A few years ago, I visited the Gower Peninsula in South Wales, where there has long sat a mammoth stone known as Maen Ceti, or “Arthur’s Rock.” Nature deposited it onto the vast, green terrain long ago, and years of weather and human use (as meeting point, altar, and grave) have enhanced its severe appearance. As I made my way across the damp fields towards the site, I thought to myself—like countless others before me—that it seemed as though someone had placed the stone there intentionally, that this strange scene could not have happened by chance.
One Welsh myth claims that each morning, Maen Ceti rolls down the cliffs to take a drink from the sea, climbing back up to its ancient seat before sunrise. There are countless other stories associated with the stone. Something that strikes us as uncanny invites a quest for significance and humans have always assigned meaning to mysteries like these. We see signs, though of what we can’t always be sure.
The sense of meaning I felt in the face of Maen Ceti is something that Lina Tharsing works with every day. If she isn’t in her studio, she’s likely out in nature, hiking, walking, and looking, continuously seeking moments of otherworldliness or some unknown presence. The majority of Tharsing’s paintings depict natural sites, devoid of any figures. Branches form frames by chance, encircling details otherwise lost to the background; lone trees confront the center of the canvas. Seemingly coincidental organic paths, doorways, and columns string the individual scenes together. During my visit, we discussed and mused on this ongoing body of work, considering meditation, monuments, iconography, and dreams.
The following interview was recorded and transcribed for written format.
Maria Owen: Let’s start by hearing about what a day in the studio is like for you…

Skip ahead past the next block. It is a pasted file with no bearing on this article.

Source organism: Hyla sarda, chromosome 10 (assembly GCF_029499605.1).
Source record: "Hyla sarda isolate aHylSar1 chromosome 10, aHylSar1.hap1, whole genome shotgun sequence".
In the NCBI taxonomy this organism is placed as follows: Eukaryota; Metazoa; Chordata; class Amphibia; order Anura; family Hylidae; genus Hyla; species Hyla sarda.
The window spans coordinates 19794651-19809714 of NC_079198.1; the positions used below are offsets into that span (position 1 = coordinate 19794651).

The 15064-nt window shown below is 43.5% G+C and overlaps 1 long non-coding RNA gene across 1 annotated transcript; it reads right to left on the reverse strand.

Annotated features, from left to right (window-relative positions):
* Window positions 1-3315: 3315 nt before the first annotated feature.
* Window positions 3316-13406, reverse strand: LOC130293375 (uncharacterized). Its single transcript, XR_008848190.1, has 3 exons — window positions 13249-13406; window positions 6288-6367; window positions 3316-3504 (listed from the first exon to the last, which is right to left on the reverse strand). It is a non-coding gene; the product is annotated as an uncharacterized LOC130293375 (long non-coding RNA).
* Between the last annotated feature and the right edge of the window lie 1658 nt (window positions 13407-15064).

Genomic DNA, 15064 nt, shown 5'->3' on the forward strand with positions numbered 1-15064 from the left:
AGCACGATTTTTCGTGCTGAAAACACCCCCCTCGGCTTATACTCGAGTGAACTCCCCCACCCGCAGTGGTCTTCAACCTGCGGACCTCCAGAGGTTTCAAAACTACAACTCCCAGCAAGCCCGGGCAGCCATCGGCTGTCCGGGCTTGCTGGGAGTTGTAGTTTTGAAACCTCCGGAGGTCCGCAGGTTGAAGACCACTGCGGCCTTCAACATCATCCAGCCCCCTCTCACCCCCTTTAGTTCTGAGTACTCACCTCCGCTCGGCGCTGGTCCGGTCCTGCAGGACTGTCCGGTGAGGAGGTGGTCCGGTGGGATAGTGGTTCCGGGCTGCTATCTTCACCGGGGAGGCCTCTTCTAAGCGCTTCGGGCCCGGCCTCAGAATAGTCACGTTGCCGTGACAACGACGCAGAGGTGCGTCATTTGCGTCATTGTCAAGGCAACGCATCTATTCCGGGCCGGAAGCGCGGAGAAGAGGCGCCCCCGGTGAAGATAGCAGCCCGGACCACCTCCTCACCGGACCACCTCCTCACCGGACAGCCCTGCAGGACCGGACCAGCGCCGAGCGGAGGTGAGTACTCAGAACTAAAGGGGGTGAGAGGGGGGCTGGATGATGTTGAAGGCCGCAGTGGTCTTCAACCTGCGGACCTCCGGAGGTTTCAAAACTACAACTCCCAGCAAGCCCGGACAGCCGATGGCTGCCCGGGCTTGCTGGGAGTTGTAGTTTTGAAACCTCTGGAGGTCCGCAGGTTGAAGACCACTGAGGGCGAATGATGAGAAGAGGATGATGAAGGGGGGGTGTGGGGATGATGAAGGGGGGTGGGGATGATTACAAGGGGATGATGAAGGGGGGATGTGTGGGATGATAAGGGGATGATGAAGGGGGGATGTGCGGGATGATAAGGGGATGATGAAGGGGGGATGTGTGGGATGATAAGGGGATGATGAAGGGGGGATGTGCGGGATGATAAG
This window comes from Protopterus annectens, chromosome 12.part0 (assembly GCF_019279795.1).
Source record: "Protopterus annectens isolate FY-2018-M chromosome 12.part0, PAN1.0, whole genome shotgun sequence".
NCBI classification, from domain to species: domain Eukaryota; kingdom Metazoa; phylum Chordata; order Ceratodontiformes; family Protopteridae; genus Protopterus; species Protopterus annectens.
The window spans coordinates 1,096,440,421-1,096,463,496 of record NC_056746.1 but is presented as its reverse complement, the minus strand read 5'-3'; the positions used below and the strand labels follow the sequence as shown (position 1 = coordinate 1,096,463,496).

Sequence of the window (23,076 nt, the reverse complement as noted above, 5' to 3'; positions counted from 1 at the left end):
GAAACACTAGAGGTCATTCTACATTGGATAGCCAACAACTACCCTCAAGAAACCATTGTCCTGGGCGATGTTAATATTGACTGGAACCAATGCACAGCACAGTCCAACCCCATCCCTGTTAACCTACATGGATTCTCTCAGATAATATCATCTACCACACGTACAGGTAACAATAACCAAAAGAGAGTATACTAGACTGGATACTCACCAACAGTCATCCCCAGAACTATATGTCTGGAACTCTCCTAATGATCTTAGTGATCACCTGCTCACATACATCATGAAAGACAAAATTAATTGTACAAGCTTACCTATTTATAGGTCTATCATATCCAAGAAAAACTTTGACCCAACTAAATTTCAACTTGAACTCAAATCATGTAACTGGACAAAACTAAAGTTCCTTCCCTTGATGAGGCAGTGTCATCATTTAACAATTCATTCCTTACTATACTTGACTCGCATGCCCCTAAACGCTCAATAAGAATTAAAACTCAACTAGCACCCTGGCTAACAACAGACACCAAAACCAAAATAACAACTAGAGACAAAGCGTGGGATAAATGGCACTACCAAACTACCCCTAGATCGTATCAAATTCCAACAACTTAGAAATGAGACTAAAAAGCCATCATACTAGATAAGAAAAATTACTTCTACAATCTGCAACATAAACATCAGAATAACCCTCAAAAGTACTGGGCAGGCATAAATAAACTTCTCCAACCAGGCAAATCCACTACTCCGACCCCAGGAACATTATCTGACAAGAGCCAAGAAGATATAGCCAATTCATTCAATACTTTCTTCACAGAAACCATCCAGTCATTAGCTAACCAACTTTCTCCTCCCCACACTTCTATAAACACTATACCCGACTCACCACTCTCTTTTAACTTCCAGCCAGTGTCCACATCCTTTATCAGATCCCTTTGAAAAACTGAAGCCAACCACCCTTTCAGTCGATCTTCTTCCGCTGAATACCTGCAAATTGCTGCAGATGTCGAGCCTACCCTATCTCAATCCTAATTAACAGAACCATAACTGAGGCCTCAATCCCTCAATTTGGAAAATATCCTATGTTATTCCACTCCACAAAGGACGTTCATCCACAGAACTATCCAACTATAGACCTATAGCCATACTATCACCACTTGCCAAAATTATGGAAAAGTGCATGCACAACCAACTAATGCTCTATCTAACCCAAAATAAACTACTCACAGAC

Lina Tharsing: I like to have a good four to six hour block to give me time to get into the zone. I start by making some coffee, then I come out here and pick up where I left off. If I find that there isn’t a natural flow happening—painting is not going well—then I’ll spend my time stretching canvas or gessoing. My favorite thing to do is sand down old paintings and go over them. My dad used to say that you have to treat your studio like any other job. You show up to work whether you’re feeling inspired or not.
MO: And when you are feeling inspired?
LT: Then, things move really quickly! It feels like I’m being swept along. Inspiration begins long before I come in here—there’s so much time spent imagining and thinking about the scene before I actually begin painting. I think about it all the time.
MO: What kinds of scenes are you thinking about these days?
LT: There’s a dreamlike quality that I’m always looking for. I try to find doorways or portals on my walks. One recent painting is of two gray trees with a bright white tree centered behind them. There’s something about that kind of moment that does something to my psyche—it feels like a meditative image, like something from a dream. All my paintings are rooted in real places that I’ve visited, but they aren’t totally of this world.
I often take photos while hiking in nature. I’ll be walking and suddenly a scene strikes me as transcendent or magical in some way. I’ve been going back through those images and exploring what works. I’m realizing that a lot of it is about light—trees illuminated in the forest, or the reflection of the sun on a river, a bar of light falling across a path, or shadows through a field.
MO: Tell me more about these singular subjects, the trees and fires.